From the Nov/Dec 1999 issue of Clay Times
This is the first of two columns that will discuss the Occupational Safety and Health Administration’s (OSHA) regulations for respirators and how they apply to ceramic workers.
Dust masks are respirators. First, let’s correct a common misconception that “dusts masks” are exempt from OSHA fit testing, training, and other rules. They are not. OSHA considers masks just another type of respirator and defines them this way:
“Filtering facepiece (dust mask) means a negative pressure particulate respirator with a filter as an integral part of the facepiece or with the entire facepiece composed of the filtering medium.”
The only dust masks not covered by OSHA are the pollen dust masks that can be purchased at most drug stores and some loose-fitting masks used in the medical profession. These masks are labeled with warnings that they do not provide protection against toxic substances.
Employer Obligations. If you are employed to teach or produce ceramics and you regularly use a respirator in your work, your employer must provide:
• A written program explaining how your employer will meet all the requirements below.
• A written hazard evaluation to determine hazards you face on the job and the employer’s rationale for selecting particular respirators.
• A medical evaluation to determine your ability to wear the selected respirator safely. The evaluation may be done by either a physician or a “licensed medical professional.”
• Formal fit testing at least annually by a qualified person using one of the approved methods.
• Documented training annually to ensure that you are familiar with the use and limitations of the equipment; procedures for regular cleaning, disinfecting, and maintaining all respirators; how to put them on, take them off, and do a “seal check” before each use; and other technical matters.
• Periodic program evaluation to ensure that respirator use continues to be effective.
Fit testing. You cannot know whether or not your respirator is protecting you unless you have been fit tested by a “qualified person.” If you are employed, this qualified person must be provided by your employer. If you are self-employed, you will have a hard time arranging for fit testing. The companies that sell respirators rarely provide fit testing. You can hire a consultant or industrial hygienist, but this is expensive. Some ceramicists mistakenly think they can test themselves by “fit checking.”
Fit checks. Confusion between the terms “fit test” and “fit check” have caused OSHA to change the term “fit check” to “user seal check.”
A “user seal check” for a mask is done by putting it on and seeing if it will briefly maintain negative pressure when you inhale or positive pressure when you exhale. You know it doesn’t fit if you feel air escaping near your nose, under your chin, or from some other place where the seal is broken.
To perform a user seal check for a cartridge respirator, you need to close the exhalation valve with your hand and exhale into the facepiece. Next you want to block air coming into the cartridges with your hands an inhale. The facepiece should not let air leak in or out on either procedure.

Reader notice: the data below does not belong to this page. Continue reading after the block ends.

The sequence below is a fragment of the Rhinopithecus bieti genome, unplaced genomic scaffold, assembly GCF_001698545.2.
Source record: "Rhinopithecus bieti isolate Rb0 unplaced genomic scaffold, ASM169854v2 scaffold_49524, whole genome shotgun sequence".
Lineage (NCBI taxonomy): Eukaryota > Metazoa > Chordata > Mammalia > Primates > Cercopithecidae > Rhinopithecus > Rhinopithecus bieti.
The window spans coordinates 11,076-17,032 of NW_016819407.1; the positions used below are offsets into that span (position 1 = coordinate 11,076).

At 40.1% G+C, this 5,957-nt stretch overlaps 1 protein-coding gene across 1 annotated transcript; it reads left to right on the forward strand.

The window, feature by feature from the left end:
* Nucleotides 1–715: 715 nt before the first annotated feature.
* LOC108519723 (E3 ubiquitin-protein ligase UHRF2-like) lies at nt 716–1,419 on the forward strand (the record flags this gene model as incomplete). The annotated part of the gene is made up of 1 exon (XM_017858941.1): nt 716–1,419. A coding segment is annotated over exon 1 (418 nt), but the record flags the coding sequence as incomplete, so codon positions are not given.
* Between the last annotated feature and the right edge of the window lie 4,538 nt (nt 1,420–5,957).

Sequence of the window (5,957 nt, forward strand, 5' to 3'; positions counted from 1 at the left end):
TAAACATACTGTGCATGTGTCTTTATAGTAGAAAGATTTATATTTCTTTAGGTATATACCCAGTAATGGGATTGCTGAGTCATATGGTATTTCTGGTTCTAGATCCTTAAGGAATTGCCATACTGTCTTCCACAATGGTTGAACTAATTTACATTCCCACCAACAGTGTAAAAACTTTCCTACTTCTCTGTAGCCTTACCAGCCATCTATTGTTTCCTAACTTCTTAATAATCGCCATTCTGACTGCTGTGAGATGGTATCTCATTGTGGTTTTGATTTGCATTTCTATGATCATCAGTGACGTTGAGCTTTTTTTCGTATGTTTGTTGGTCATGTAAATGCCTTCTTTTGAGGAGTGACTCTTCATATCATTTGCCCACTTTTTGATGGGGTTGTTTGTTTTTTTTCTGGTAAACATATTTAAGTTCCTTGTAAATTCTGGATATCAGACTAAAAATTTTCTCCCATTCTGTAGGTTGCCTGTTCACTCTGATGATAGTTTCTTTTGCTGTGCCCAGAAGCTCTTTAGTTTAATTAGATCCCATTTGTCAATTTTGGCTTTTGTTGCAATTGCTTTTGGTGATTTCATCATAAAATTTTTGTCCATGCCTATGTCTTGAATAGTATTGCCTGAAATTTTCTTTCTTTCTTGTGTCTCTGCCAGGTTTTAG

Employers are required by OSHA to provide trainers who will give workers hands-on instruction on how to seal check. Workers should do this check each time they put on a respirator or mask.
Real fit tests. Under OSHA rules, the employer must provide fit testing of all respirators (including masks). Your employer may hire a consultant or have an employee specially trained to do the job. The OSHA regulations describe in detail the various approved methods for doing the two basic types of fit testing:
1. Qualitative fit testing depends on the wearer’s ability to sense an odor, taste, or irritation from one of four approved chemicals delivered in a controlled way to an enclosure around the user’s head. These tests are not allowed for full-face negative pressure and supplied air pressure demand respirators.
2. Quantitative fit testing. This type of fit testing is done by measuring and comparing the pressure or contaminants inside and outside the mask or respirator. This equipment is expensive but the tests are allowed for all types of respirators, they are more accurate, and they create a document which makes it easy for employers to keep on file the required written records.
Beards. Many potters mistakenly think that they can successfully wear their respirator over a beard. They can’t. The new OSHA rules contain very explicit wording about facial hair. Under 29 CFR 1910.134(g), Use of Respirators, it states:
“Facepiece seal protection. The employer shall not permit respirators with tight-fitting facepieces to be worn by employees who have: (A) Facial hair that comes between the sealing surface of the facepiece and the face or that interferes with valve function...”
In addition, in the mandatory fit testing procedures it states: “The [fit] test shall not be conducted if there is any hair growth between the skin and the facepiece sealing surface, such as stubble beard growth, beard, mustache, or sideburns which cross the respirator sealing surface...”
Employers who let their bearded workers wear respirators risk OSHA citations. In fact, employers can require their OSHA-covered workers to shave.
Saving the beard. A hooded supplied-air system will work for most workers who are determined to keep their beards. These respiratory protection systems are expensive and require the purchase of a special compressor that can produce air that is safe to breathe. Ordinary shop compressors must not be used for this purpose. The complete supplied-air system usually costs well over $1000.
Monona Rossol may be reached at ACTS, 181 Thompson St. #23, New York, NY 10012-2586; (212) 777-0062; e-mail: firstname.lastname@example.org.
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